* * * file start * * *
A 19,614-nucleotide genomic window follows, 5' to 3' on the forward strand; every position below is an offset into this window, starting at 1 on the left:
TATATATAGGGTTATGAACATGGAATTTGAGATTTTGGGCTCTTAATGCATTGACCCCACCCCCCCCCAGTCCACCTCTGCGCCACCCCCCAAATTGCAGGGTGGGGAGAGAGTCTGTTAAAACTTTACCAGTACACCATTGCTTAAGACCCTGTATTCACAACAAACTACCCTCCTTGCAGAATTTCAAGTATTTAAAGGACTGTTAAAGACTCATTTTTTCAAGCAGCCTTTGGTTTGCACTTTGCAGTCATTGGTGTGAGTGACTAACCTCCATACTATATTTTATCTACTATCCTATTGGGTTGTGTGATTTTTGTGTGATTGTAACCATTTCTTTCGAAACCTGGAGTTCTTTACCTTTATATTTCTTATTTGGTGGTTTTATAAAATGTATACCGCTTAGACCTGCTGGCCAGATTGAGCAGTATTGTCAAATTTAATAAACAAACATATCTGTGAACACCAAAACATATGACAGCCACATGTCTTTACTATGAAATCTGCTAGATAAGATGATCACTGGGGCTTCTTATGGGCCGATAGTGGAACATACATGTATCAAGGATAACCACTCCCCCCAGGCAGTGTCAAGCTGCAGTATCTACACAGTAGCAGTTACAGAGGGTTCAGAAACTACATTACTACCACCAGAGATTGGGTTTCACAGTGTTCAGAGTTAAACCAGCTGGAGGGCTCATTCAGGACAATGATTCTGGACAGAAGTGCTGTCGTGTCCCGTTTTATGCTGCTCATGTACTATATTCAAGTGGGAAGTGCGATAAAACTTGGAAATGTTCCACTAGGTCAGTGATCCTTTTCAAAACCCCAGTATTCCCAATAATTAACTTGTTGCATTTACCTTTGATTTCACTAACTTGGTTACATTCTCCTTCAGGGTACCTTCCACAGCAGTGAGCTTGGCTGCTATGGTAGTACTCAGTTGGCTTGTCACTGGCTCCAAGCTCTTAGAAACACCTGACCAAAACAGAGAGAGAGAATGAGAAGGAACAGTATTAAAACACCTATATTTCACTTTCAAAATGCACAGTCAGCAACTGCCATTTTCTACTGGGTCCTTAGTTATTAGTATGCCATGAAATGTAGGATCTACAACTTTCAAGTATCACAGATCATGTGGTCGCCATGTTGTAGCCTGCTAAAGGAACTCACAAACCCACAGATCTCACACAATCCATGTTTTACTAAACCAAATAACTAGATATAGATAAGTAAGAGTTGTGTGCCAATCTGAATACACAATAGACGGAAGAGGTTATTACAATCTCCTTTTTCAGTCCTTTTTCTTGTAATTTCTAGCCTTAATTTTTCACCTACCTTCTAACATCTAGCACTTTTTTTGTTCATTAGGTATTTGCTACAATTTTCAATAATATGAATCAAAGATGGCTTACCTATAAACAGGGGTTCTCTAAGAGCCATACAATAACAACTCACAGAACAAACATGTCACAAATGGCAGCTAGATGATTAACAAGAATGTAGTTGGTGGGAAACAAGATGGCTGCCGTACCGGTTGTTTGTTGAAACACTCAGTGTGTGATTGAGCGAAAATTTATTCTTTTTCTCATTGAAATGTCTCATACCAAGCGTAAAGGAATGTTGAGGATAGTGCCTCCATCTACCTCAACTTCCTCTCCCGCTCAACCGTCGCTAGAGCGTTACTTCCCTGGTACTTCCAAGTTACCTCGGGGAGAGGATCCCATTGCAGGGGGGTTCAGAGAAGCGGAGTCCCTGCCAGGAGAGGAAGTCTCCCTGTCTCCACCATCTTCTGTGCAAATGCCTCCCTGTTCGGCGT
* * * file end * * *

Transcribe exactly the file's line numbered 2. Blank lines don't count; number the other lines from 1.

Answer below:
TATATATAGGGTTATGAACATGGAATTTGAGATTTTGGGCTCTTAATGCATTGACCCCACCCCCCCCCAGTCCACCTCTGCGCCACCCCCCAAATTGCAGGGTGGGGAGAGAGTCTGTTAAAACTTTACCAGTACACCATTGCTTAAGACCCTGTATTCACAACAAACTACCCTCCTTGCAGAATTTCAAGTATTTAAAGGACTGTTAAAGACTCATTTTTTCAAGCAGCCTTTGGTTTGCACTTTGCAGTCATTGGTGTGAGTGACTAACCTCCATACTATATTTTATCTACTATCCTATTGGGTTGTGTGATTTTTGTGTGATTGTAACCATTTCTTTCGAAACCTGGAGTTCTTTACCTTTATATTTCTTATTTGGTGGTTTTATAAAATGTATACCGCTTAGACCTGCTGGCCAGATTGAGCAGTATTGTCAAATTTAATAAACAAACATATCTGTGAACACCAAAACATATGACAGCCACATGTCTTTACTATGAAATCTGCTAGATAAGATGATCACTGGGGCTTCTTATGGGCCGATAGTGGAACATACATGTATCAAGGATAACCACTCCCCCCAGGCAGTGTCAAGCTGCAGTATCTACACAGTAGCAGTTACAGAGGGTTCAGAAACTACATTACTACCACCAGAGATTGGGTTTCACAGTGTTCAGAGTTAAACCAGCTGGAGGGCTCATTCAGGACAATGATTCTGGACAGAAGTGCTGTCGTGTCCCGTTTTATGCTGCTCATGTACTATATTCAAGTGGGAAGTGCGATAAAACTTGGAAATGTTCCACTAGGTCAGTGATCCTTTTCAAAACCCCAGTATTCCCAATAATTAACTTGTTGCATTTACCTTTGATTTCACTAACTTGGTTACATTCTCCTTCAGGGTACCTTCCACAGCAGTGAGCTTGGCTGCTATGGTAGTACTCAGTTGGCTTGTCACTGGCTCCAAGCTCTTAGAAACACCTGACCAAAACAGAGAGAGAGAATGAGAAGGAACAGTATTAAAACACCTATATTTCACTTTCAAAATGCACAGTCAGCAACTGCCATTTTCTACTGGGTCCTTAGTTATTAGTATGCCATGAAATGTAGGATCTACAACTTTCAAGTATCACAGATCATGTGGTCGCCATGTTGTAGCCTGCTAAAGGAACTCACAAACCCACAGATCTCACACAATCCATGTTTTACTAAACCAAATAACTAGATATAGATAAGTAAGAGTTGTGTGCCAATCTGAATACACAATAGACGGAAGAGGTTATTACAATCTCCTTTTTCAGTCCTTTTTCTTGTAATTTCTAGCCTTAATTTTTCACCTACCTTCTAACATCTAGCACTTTTTTTGTTCATTAGGTATTTGCTACAATTTTCAATAATATGAATCAAAGATGGCTTACCTATAAACAGGGGTTCTCTAAGAGCCATACAATAACAACTCACAGAACAAACATGTCACAAATGGCAGCTAGATGATTAACAAGAATGTAGTTGGTGGGAAACAAGATGGCTGCCGTACCGGTTGTTTGTTGAAACACTCAGTGTGTGATTGAGCGAAAATTTATTCTTTTTCTCATTGAAATGTCTCATACCAAGCGTAAAGGAATGTTGAGGATAGTGCCTCCATCTACCTCAACTTCCTCTCCCGCTCAACCGTCGCTAGAGCGTTACTTCCCTGGTACTTCCAAGTTACCTCGGGGAGAGGATCCCATTGCAGGGGGGTTCAGAGAAGCGGAGTCCCTGCCAGGAGAGGAAGTCTCCCTGTCTCCACCATCTTCTGTGCAAATGCCTCCCTGTTCGGCGT